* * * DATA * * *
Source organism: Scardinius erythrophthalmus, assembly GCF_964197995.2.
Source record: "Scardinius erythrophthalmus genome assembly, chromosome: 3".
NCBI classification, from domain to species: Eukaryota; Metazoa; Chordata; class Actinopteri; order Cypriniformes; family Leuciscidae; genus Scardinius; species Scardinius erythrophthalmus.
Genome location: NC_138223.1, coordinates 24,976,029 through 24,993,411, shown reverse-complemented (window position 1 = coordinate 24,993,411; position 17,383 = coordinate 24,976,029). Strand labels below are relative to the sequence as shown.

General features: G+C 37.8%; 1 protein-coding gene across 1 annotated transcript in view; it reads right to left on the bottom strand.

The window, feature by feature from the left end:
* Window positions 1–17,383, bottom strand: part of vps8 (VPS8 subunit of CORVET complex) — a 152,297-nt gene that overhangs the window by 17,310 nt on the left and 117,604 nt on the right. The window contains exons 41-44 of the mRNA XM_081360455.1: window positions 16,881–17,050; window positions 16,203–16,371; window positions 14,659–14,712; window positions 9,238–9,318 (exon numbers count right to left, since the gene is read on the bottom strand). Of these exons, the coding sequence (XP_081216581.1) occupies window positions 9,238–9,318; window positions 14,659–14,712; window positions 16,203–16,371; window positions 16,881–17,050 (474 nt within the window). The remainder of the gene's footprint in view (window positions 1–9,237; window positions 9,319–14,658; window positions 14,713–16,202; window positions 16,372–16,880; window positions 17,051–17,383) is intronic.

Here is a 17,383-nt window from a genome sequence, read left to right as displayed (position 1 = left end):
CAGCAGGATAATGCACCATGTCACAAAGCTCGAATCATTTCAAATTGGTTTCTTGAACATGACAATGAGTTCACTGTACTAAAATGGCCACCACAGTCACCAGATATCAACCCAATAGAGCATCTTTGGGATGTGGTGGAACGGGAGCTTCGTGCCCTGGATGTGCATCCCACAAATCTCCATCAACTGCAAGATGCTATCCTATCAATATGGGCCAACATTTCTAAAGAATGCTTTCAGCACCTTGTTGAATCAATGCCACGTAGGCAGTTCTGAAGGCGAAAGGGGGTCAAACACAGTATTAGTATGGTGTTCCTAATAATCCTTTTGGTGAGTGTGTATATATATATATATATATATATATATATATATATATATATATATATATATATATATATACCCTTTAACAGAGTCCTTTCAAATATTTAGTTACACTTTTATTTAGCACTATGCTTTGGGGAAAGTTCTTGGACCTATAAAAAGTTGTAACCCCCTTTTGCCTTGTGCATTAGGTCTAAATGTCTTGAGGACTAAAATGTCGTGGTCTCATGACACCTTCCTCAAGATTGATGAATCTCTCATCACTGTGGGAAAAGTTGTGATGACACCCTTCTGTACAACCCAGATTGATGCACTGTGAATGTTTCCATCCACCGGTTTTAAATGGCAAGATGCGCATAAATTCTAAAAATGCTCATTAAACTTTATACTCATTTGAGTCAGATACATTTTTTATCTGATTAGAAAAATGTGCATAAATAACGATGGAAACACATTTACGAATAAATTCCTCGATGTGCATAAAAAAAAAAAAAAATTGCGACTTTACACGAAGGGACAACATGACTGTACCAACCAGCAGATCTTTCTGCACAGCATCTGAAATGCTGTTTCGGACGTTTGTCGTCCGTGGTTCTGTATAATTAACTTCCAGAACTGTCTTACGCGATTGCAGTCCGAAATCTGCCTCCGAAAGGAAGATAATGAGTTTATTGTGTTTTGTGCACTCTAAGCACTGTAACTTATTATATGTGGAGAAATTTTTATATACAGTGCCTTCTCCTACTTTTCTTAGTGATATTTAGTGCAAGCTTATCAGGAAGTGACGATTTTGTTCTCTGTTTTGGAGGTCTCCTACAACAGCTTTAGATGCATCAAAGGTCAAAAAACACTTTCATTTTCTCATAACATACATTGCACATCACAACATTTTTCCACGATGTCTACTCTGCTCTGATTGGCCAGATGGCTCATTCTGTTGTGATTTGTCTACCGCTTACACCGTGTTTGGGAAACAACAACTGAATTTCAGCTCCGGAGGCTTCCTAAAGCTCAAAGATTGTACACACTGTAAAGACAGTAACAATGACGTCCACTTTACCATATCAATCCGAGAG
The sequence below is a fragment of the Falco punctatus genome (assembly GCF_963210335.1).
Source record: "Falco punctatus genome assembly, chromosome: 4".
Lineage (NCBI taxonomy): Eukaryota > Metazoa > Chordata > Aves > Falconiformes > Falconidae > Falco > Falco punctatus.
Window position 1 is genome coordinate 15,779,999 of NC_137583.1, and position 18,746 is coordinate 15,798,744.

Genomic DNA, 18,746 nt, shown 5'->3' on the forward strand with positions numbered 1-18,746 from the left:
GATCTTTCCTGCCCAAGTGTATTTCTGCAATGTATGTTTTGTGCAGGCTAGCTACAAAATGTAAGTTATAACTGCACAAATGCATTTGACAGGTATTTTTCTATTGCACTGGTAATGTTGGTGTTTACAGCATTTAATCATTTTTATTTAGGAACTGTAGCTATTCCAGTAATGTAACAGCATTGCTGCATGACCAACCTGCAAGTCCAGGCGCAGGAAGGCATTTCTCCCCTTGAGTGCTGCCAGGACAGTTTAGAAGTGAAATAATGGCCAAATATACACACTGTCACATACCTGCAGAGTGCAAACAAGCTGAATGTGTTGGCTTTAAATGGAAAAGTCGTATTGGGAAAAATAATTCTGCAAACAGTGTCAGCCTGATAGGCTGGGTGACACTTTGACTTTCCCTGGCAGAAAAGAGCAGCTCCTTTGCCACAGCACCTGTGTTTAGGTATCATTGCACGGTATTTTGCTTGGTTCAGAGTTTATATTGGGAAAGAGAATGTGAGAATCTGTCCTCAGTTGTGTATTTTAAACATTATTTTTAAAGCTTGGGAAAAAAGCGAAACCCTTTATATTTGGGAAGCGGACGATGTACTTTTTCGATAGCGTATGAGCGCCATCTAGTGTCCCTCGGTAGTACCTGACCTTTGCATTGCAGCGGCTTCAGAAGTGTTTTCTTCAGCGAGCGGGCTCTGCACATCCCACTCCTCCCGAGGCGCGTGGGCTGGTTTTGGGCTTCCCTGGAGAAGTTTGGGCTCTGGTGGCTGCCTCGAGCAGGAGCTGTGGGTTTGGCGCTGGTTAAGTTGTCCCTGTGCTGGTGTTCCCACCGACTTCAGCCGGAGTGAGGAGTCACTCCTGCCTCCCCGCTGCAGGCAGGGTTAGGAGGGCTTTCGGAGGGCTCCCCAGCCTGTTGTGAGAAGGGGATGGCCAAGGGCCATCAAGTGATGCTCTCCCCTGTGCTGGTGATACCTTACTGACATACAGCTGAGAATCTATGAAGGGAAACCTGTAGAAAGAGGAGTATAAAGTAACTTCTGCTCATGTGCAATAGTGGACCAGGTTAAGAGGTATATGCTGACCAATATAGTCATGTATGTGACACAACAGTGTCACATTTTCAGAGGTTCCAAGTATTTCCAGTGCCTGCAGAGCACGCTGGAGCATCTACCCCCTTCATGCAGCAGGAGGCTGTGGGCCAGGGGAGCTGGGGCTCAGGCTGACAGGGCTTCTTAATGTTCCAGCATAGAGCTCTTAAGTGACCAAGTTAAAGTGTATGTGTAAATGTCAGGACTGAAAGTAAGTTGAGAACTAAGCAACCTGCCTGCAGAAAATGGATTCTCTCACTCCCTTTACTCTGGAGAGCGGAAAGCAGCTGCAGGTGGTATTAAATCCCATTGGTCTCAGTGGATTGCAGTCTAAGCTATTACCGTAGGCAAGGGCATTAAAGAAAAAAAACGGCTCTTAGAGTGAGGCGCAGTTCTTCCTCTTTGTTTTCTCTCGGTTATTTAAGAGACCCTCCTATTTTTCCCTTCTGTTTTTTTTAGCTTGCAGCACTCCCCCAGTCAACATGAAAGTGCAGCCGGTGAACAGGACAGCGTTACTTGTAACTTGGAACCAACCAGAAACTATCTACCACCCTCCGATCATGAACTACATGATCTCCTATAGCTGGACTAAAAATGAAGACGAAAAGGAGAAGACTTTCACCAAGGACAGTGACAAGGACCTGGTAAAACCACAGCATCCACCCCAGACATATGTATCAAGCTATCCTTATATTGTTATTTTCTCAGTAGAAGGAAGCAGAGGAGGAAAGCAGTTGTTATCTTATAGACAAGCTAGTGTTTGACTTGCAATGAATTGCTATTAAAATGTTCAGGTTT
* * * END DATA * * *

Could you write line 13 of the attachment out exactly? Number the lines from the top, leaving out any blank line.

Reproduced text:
Window position 1 is genome coordinate 15,779,999 of NC_137583.1, and position 18,746 is coordinate 15,798,744.